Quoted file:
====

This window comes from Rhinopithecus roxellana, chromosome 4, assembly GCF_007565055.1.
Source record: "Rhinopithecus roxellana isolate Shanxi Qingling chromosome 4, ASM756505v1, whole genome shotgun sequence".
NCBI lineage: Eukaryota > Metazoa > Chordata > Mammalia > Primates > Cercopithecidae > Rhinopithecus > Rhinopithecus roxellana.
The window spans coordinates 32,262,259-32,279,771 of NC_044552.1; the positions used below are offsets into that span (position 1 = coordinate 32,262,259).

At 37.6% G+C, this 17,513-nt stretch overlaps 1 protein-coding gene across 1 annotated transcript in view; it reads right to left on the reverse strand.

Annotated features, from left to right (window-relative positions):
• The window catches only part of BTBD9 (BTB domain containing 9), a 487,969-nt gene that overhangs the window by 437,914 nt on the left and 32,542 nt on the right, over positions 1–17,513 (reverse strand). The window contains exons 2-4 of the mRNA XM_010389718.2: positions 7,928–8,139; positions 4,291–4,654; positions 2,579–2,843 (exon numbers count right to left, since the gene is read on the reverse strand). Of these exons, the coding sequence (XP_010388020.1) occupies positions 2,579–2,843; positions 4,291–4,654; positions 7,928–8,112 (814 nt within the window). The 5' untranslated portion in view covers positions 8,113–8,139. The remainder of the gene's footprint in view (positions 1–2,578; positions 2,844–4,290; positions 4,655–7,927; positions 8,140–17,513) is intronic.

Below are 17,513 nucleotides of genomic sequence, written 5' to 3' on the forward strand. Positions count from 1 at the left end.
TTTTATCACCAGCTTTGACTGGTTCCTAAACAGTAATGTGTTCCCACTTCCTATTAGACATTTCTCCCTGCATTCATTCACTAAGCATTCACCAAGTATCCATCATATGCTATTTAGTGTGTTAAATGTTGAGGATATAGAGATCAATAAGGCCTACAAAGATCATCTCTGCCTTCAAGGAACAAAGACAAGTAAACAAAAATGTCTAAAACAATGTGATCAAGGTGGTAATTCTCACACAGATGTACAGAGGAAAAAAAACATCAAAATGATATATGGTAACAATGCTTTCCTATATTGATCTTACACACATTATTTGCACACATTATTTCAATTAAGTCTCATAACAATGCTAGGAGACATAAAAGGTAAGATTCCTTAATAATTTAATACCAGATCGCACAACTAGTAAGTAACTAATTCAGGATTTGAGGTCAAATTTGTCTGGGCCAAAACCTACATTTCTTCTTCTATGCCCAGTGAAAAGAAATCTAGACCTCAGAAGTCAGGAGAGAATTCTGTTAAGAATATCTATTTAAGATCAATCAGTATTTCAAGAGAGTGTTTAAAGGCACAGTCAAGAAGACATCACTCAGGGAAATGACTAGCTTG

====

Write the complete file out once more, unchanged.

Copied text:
This window comes from Rhinopithecus roxellana, chromosome 4, assembly GCF_007565055.1.
Source record: "Rhinopithecus roxellana isolate Shanxi Qingling chromosome 4, ASM756505v1, whole genome shotgun sequence".
NCBI lineage: Eukaryota > Metazoa > Chordata > Mammalia > Primates > Cercopithecidae > Rhinopithecus > Rhinopithecus roxellana.
The window spans coordinates 32,262,259-32,279,771 of NC_044552.1; the positions used below are offsets into that span (position 1 = coordinate 32,262,259).

At 37.6% G+C, this 17,513-nt stretch overlaps 1 protein-coding gene across 1 annotated transcript in view; it reads right to left on the reverse strand.

Annotated features, from left to right (window-relative positions):
• The window catches only part of BTBD9 (BTB domain containing 9), a 487,969-nt gene that overhangs the window by 437,914 nt on the left and 32,542 nt on the right, over positions 1–17,513 (reverse strand). The window contains exons 2-4 of the mRNA XM_010389718.2: positions 7,928–8,139; positions 4,291–4,654; positions 2,579–2,843 (exon numbers count right to left, since the gene is read on the reverse strand). Of these exons, the coding sequence (XP_010388020.1) occupies positions 2,579–2,843; positions 4,291–4,654; positions 7,928–8,112 (814 nt within the window). The 5' untranslated portion in view covers positions 8,113–8,139. The remainder of the gene's footprint in view (positions 1–2,578; positions 2,844–4,290; positions 4,655–7,927; positions 8,140–17,513) is intronic.

Below are 17,513 nucleotides of genomic sequence, written 5' to 3' on the forward strand. Positions count from 1 at the left end.
TTTTATCACCAGCTTTGACTGGTTCCTAAACAGTAATGTGTTCCCACTTCCTATTAGACATTTCTCCCTGCATTCATTCACTAAGCATTCACCAAGTATCCATCATATGCTATTTAGTGTGTTAAATGTTGAGGATATAGAGATCAATAAGGCCTACAAAGATCATCTCTGCCTTCAAGGAACAAAGACAAGTAAACAAAAATGTCTAAAACAATGTGATCAAGGTGGTAATTCTCACACAGATGTACAGAGGAAAAAAAACATCAAAATGATATATGGTAACAATGCTTTCCTATATTGATCTTACACACATTATTTGCACACATTATTTCAATTAAGTCTCATAACAATGCTAGGAGACATAAAAGGTAAGATTCCTTAATAATTTAATACCAGATCGCACAACTAGTAAGTAACTAATTCAGGATTTGAGGTCAAATTTGTCTGGGCCAAAACCTACATTTCTTCTTCTATGCCCAGTGAAAAGAAATCTAGACCTCAGAAGTCAGGAGAGAATTCTGTTAAGAATATCTATTTAAGATCAATCAGTATTTCAAGAGAGTGTTTAAAGGCACAGTCAAGAAGACATCACTCAGGGAAATGACTAGCTTG